Climate change requires increased management of national parks: Make forest guards more responsible

A herd of elephants cross the Ramganga river at Corbett National Park
A herd of elephants cross the Ramganga river at Corbett National Park

By Chicu Lokgariwar*

Poachers, citizens and sometimes animals themselves are threats to the parks but the biggest new threat is climate change. Do our national parks stand a chance of surviving it?

Forest guards in India have fought many things over time in the course of their daily work–poachers, irate citizens, even animals at times! But they are now facing a threat that may well be beyond their capacity to overcome. A threat that is not just responsible for the death of individual animals, but for the destruction of entire groups of species–climate change. Discussions at COP 21 have confirmed that climate change is responsible for irrevocable changes to biomes, as interlinked systems of plants and animals that are adapted to a particular environment are called.

What does this mean for India’s national parks?

India is extremely bio-diverse with biomes ranging from tropical forests to high altitude cold deserts. Its national parks reflect this with each of these ecosystems being represented by at least one park.

And nearly all of them face damage due to climate change in the form of an increase in invasives, loss of vulnerable species, and changes in species composition. In a few cases, the biome as a whole faces extinction.

The water connect

Unsurprisingly, water is a common thread running through the vulnerabilities of all the national parks. We already have evidence that rainfall is occurring in a few intense bursts rather than being spread over several rains. This means that there is reduced opportunity for water to infiltrate the soil; most of it will take the form of runoff. This single change will impact nearly every biome.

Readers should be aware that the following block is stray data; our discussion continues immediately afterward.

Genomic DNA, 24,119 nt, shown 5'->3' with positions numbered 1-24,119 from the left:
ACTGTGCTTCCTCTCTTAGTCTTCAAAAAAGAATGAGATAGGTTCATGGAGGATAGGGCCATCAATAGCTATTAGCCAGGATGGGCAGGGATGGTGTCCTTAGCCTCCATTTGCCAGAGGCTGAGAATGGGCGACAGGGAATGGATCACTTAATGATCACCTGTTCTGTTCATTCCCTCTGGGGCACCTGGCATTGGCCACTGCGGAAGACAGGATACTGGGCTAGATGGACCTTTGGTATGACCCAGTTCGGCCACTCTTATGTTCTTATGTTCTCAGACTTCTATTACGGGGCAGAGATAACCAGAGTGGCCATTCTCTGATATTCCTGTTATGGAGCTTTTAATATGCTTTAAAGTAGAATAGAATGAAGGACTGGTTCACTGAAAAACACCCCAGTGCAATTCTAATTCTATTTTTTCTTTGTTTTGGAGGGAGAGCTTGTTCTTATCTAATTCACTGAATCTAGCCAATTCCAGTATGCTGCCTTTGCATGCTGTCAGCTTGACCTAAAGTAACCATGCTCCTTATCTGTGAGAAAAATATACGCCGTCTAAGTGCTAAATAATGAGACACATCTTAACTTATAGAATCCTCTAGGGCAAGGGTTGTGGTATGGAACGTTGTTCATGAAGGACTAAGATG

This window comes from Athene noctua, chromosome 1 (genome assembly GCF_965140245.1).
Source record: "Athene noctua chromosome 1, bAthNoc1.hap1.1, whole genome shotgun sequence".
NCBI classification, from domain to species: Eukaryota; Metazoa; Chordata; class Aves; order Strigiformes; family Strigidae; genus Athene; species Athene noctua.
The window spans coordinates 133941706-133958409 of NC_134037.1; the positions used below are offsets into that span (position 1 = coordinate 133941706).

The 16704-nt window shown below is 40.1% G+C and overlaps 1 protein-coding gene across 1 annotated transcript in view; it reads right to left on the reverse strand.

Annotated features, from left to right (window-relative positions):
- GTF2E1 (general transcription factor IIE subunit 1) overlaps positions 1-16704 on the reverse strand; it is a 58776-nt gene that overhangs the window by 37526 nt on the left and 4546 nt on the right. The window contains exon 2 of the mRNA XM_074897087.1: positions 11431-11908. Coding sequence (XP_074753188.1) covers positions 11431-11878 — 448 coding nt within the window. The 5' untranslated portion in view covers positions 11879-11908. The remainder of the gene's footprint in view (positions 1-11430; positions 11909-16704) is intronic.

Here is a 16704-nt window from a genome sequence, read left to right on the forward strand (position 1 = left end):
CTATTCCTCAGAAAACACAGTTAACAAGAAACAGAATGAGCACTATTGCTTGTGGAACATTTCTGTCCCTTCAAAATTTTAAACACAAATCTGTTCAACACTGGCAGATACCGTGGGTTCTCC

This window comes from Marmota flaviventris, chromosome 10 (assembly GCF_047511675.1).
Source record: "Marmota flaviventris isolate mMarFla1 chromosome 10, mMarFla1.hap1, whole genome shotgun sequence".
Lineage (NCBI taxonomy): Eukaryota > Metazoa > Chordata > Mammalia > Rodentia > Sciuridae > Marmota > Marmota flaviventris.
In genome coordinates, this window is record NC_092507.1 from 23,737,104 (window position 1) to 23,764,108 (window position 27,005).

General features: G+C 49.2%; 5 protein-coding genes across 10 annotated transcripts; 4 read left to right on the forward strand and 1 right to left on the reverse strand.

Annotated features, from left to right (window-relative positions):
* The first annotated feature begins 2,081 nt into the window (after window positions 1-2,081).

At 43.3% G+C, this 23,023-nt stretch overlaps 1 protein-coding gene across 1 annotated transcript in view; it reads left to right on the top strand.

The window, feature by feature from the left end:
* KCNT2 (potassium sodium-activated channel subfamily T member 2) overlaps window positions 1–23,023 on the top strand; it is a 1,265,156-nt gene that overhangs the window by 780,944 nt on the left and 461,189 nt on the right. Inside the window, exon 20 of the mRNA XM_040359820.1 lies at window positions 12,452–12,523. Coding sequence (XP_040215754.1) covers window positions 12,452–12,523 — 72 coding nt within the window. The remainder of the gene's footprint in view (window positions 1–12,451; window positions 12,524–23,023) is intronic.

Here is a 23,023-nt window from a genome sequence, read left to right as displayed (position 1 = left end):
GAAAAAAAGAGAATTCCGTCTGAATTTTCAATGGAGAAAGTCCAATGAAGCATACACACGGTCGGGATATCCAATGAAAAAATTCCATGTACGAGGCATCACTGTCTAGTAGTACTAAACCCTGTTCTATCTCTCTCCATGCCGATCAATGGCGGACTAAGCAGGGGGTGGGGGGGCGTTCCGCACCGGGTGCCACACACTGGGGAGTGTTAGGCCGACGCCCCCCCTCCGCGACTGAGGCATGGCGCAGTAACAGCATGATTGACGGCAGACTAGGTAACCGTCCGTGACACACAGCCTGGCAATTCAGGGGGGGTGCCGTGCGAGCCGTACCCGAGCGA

Temperate forests in the Himalayas will be subject even more to extreme events like landslides. Drier areas such as deserts and shrublands will have a smaller store of water to rely on in the non-monsoon period and will face extended water stress. These areas along with deciduous forests and dry grasslands will have a longer dry period when they are vulnerable to forest fires. Mangroves and coral reefs will face increased sedimentation which may kill off fragile species like corals.

A less certain change is in the quantum of precipitation. However, several models indicate that the West Asian shrublands and deserts are becoming drier, with catastrophic results for already water-stressed species. A decrease in rainfall is the single biggest danger to flooded grasslands and wetlands, threatening to wipe them out of existence altogether. Drier monsoons are also bad news for other forests including mangroves, as they result in lower productivity and regeneration. It doesn’t end there. Rising sea levels threaten to inundate shores, coral reefs and mangroves, quite literally condemning them to a watery grave.

Challenges and possible solutions

Climate change has already begun to have negative impacts on ecosystems. This degradation of forests and other biomes means that they now trap less atmospheric carbondioxide than they used to. This serves to further contribute to climate change, thus trapping us in a vicious cycle.

Biomes have been protected in static reserves which are demarcated portions of land, but these lands are now changing their very nature. For example, mangrove conservation in the Sunderbans has been achieved by declaring the area a national park. However, with the projected flooding due to climate change, the reserved space is no longer a safe refuge for mangrove forests and their associated species.